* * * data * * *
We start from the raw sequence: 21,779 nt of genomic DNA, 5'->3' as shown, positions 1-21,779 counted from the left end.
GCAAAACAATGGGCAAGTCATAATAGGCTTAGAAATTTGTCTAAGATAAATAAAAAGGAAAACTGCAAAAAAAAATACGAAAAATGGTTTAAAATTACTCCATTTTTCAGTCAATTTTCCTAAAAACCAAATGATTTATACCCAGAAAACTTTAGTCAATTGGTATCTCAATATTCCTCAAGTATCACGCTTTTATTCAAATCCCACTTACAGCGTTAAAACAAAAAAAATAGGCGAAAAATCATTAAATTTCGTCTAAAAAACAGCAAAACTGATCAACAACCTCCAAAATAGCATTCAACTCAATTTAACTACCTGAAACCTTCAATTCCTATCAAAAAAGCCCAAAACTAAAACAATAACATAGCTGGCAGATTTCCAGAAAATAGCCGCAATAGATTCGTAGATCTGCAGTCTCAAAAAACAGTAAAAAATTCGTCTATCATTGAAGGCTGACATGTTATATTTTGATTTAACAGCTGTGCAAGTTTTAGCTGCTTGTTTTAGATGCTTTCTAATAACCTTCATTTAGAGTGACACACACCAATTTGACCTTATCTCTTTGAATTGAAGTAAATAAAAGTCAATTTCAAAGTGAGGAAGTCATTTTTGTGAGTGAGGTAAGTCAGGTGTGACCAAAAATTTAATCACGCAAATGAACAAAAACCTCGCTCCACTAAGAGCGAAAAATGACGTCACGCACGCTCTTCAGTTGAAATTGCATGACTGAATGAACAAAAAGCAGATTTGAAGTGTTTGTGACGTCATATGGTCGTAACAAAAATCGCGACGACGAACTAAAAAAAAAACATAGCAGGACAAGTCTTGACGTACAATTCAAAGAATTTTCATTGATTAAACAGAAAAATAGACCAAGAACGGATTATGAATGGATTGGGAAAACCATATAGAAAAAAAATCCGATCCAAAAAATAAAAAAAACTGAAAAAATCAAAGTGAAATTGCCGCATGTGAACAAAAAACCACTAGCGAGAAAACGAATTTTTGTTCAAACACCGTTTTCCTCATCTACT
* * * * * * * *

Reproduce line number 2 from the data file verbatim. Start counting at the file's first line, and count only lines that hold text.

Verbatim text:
GCAAAACAATGGGCAAGTCATAATAGGCTTAGAAATTTGTCTAAGATAAATAAAAAGGAAAACTGCAAAAAAAAATACGAAAAATGGTTTAAAATTACTCCATTTTTCAGTCAATTTTCCTAAAAACCAAATGATTTATACCCAGAAAACTTTAGTCAATTGGTATCTCAATATTCCTCAAGTATCACGCTTTTATTCAAATCCCACTTACAGCGTTAAAACAAAAAAAATAGGCGAAAAATCATTAAATTTCGTCTAAAAAACAGCAAAACTGATCAACAACCTCCAAAATAGCATTCAACTCAATTTAACTACCTGAAACCTTCAATTCCTATCAAAAAAGCCCAAAACTAAAACAATAACATAGCTGGCAGATTTCCAGAAAATAGCCGCAATAGATTCGTAGATCTGCAGTCTCAAAAAACAGTAAAAAATTCGTCTATCATTGAAGGCTGACATGTTATATTTTGATTTAACAGCTGTGCAAGTTTTAGCTGCTTGTTTTAGATGCTTTCTAATAACCTTCATTTAGAGTGACACACACCAATTTGACCTTATCTCTTTGAATTGAAGTAAATAAAAGTCAATTTCAAAGTGAGGAAGTCATTTTTGTGAGTGAGGTAAGTCAGGTGTGACCAAAAATTTAATCACGCAAATGAACAAAAACCTCGCTCCACTAAGAGCGAAAAATGACGTCACGCACGCTCTTCAGTTGAAATTGCATGACTGAATGAACAAAAAGCAGATTTGAAGTGTTTGTGACGTCATATGGTCGTAACAAAAATCGCGACGACGAACTAAAAAAAAAACATAGCAGGACAAGTCTTGACGTACAATTCAAAGAATTTTCATTGATTAAACAGAAAAATAGACCAAGAACGGATTATGAATGGATTGGGAAAACCATATAGAAAAAAAATCCGATCCAAAAAATAAAAAAAACTGAAAAAATCAAAGTGAAATTGCCGCATGTGAACAAAAAACCACTAGCGAGAAAACGAATTTTTGTTCAAACACCGTTTTCCTCATCTACT